Johnson was an NFL assistant for 22 years. He spent the last decade with the Eagles until stepping aside recently to battle his disease.
Sean McDermott took over the defense from Johnson just last weekend. McDermott paid Johnson the ultimate compliment in describing the style of defense he wanted the Eagles to play: Johnson's style.
The Eagles posted a tribute to Johnson on their Web site that read "Our coach, mentor and friend."
Eagles owner Jeffrey Lurie remembered Johnson fondly.
"For ten years, Jim Johnson was an exceptional coach for the Philadelphia Eagles, but more importantly, he was an outstanding human being," said Lurie.
"As an integral part of the Eagles family, Jim epitomized the traits of what a great coach should be -- a teacher, a leader, and a winner. He positively touched the lives of so many people in and out of the Eagles organization. It was easy to feel close to him. Our hearts go out to his wife, Vicky and his wonderful family. We will miss him greatly."
Johnson's death comes in the same year when Philly sports fans lost long-time Phils broadcaster Harry Kalas and long-time sportscaster Gary Papa.
While in Philly, Johnson earned the status of defensive mastermind as his blitz schemes left quarterbacks and entire offenses flat on their backs.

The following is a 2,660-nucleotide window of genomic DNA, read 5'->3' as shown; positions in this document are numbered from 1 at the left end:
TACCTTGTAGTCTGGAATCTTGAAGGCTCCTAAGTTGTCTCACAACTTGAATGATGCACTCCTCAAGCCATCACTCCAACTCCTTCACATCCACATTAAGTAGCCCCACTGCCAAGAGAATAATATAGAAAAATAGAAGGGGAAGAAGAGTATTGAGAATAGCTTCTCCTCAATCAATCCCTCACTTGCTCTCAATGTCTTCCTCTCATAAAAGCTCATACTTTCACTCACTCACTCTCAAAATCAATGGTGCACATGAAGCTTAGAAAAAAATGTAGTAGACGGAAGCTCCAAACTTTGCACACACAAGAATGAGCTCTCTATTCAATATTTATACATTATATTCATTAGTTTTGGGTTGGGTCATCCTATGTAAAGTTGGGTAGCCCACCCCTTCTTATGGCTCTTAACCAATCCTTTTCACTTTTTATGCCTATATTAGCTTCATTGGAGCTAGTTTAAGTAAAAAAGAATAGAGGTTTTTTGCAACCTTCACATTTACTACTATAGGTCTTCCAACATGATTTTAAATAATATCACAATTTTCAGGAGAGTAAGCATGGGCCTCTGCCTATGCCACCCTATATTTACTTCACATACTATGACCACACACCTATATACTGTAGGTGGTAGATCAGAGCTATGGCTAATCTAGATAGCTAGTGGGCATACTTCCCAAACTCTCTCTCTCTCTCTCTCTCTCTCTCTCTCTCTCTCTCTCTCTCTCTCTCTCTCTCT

Since joining the Birds in January 1999, Johnson’s defensive units were consistently ranked near the top of NFC. From 2000 to 20008 his units ranked No. 2 in the NFL in sacks (390), third down efficiency (34-percent) and red-zone touchdown percentage (43.9-percent).
As the Eagles defensive chief, Johnson's defense produced an amazing 26 Pro Bowl selections including Brian Dawkins, Troy Vincent, Jeremiah Trotter, Hugh Douglas, Lito Sheppard, Asante Samuel, Trent Cole, Michael Lewis, Corey Simon and Bobby Taylor.
"Jim was taylor-made to coach in Philadelphia," said Dawkins.
He also worked as an assistant coach for the Cardinals (1986-93), Colts (1994-97) and Seahawks (1998).
NBC Philadelphia's Sports Director Vai Sikahema shared his thoughts -- he was with the Cardinals at the same time as Johnson.
Johnson, a native of Maywood, Ill., surprisingly came from an offensive background. He played quarterback at Missouri and went on to spend two years in the AFL as a tight end with the Buffalo Bills.
Johnson is survived by his wife Vicky, two children, Scott and Michelle, and four grandchildren, Katie, Justin, Brandon, and Jax.
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